February, 23 2018
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At-risk youth take step to improve life skills
In learning about dining etiquette, self-esteem, ballroom dancing, respect for authority and other life skills, a group of North Side teenagers say they broke down their walls of insecurity and fears at a cotillion.
"We got to know God better and, ultimately, got to know ourselves better," says Daeja Baker, 16. "Even though we have our flaws, our strengths overshadow those flaws."
The 11 teens gained the skills through the "Stepping Out" cotillion program, sponsored by New Hope Church in the Marshall-Shadeland neighborhood on the North Side. The 10-week program, which concluded on Saturday with the official event at the Embassy Suites Hotel at Pittsburgh International Airport, aims to help at-risk teens learn skills that will serve them well throughout life, says Assistant Pastor Collin Roberts. The program gives teens behavioral guidelines for social and business situations, he says, and provides some college scholarships.
"It also gives them encouragement," says Roberts, who is pastor of outreach and discipleship. "It gives them confidence that they can take on different challenges. It gives them discipline."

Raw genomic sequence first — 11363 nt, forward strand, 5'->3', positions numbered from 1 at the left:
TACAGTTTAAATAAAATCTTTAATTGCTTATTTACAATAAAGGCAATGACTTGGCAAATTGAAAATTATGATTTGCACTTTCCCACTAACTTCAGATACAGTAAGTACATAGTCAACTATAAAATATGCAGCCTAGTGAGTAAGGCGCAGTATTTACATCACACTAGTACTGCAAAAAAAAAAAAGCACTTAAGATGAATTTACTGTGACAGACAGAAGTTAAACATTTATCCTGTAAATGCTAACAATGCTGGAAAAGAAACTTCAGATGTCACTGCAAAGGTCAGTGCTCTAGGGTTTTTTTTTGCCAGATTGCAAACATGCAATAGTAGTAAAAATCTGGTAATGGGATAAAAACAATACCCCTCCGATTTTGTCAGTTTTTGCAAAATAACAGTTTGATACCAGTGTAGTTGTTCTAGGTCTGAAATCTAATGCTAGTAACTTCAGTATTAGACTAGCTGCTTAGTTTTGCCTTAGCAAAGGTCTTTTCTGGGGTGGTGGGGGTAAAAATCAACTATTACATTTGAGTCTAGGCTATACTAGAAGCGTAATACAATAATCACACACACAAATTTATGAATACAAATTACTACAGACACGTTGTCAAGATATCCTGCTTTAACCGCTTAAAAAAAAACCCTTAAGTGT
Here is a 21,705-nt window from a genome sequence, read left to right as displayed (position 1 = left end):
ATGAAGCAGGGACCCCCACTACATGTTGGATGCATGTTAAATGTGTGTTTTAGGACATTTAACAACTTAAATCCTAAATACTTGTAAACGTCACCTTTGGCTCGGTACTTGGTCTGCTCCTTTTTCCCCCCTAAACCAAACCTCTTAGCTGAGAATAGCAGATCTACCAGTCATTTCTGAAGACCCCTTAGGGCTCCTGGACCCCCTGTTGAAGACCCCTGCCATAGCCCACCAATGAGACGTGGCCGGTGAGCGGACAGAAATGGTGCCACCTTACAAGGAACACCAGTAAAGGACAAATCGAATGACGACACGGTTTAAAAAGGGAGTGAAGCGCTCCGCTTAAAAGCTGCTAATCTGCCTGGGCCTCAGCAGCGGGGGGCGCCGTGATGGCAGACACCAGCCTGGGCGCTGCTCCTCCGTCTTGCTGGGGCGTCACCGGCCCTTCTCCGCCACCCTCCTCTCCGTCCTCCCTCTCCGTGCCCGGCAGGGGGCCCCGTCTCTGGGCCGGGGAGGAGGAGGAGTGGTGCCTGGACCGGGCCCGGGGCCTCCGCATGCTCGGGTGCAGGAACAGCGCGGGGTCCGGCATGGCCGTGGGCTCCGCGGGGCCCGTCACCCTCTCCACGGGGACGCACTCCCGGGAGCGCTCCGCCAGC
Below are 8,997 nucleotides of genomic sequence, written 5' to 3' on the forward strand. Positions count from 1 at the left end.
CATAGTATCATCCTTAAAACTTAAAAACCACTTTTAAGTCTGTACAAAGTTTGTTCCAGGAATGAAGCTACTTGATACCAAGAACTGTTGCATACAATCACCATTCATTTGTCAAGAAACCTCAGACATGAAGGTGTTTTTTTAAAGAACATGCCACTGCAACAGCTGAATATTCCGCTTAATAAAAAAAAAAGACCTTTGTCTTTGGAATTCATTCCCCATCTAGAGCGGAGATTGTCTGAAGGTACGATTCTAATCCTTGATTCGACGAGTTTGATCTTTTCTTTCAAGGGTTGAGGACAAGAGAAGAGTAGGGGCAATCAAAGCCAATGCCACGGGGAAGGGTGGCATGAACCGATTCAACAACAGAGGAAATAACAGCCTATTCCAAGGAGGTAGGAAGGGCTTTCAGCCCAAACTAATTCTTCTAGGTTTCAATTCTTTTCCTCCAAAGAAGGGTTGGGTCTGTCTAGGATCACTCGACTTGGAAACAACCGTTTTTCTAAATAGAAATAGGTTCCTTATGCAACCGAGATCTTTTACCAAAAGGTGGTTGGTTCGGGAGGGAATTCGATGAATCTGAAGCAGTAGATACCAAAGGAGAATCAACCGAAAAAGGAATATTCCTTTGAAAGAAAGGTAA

Roberts and his wife, Madeline, started the annual program four years ago. A church committee selects participants from an application process. The teens' families pay a $50 registration fee, but corporate sponsors pick up the remaining $450 per child.
"I believe that the program just changes the lives of the participants," Roberts says. "It brings them out of their comfort zone."
Mary Downey, 13, agrees.
"I learned respect, and I stopped being shy," she says. "They break down all our insecurities."
Patricia Patterson, Daeja's mother, was among the proud parents in Saturday's audience who watched their children don fine dresses and tuxedoes, dance the waltz to the Eagles' "Take it to the Limit," make speeches and demonstrate fine dining skills.
"I think it was a great opportunity," says Patterson, 36. "I think it helped them build self-confidence and self-esteem, and a lot of children don't have that."
Donta Williams, 18, says he had the same kind of experience.
"I think I learned how to respect people, and I learned a lot about business," he says. "I'm more confident now than I was before I came in."
Daeja adds: "It shows us how we can go a lot further than sitting at home."
Roberts says the cotillion covers a broad range of life skills, even including job skills and entrepreneurship, and that participants tap into their creativity and dreams. Inner-city youth often especially need this kind of encouragement, he says.
"It gives them a chance to just be a force to reckon with," Roberts says. "They break out of that stereotypical mold. ... Inner-city youth have this urban look and urban behavior that constitutes violence.
"Here, we have different kids that are affected by their peers that may be in these types of activities," Roberts says. "They can step up and become leaders, and not have to follow that peer pressure."
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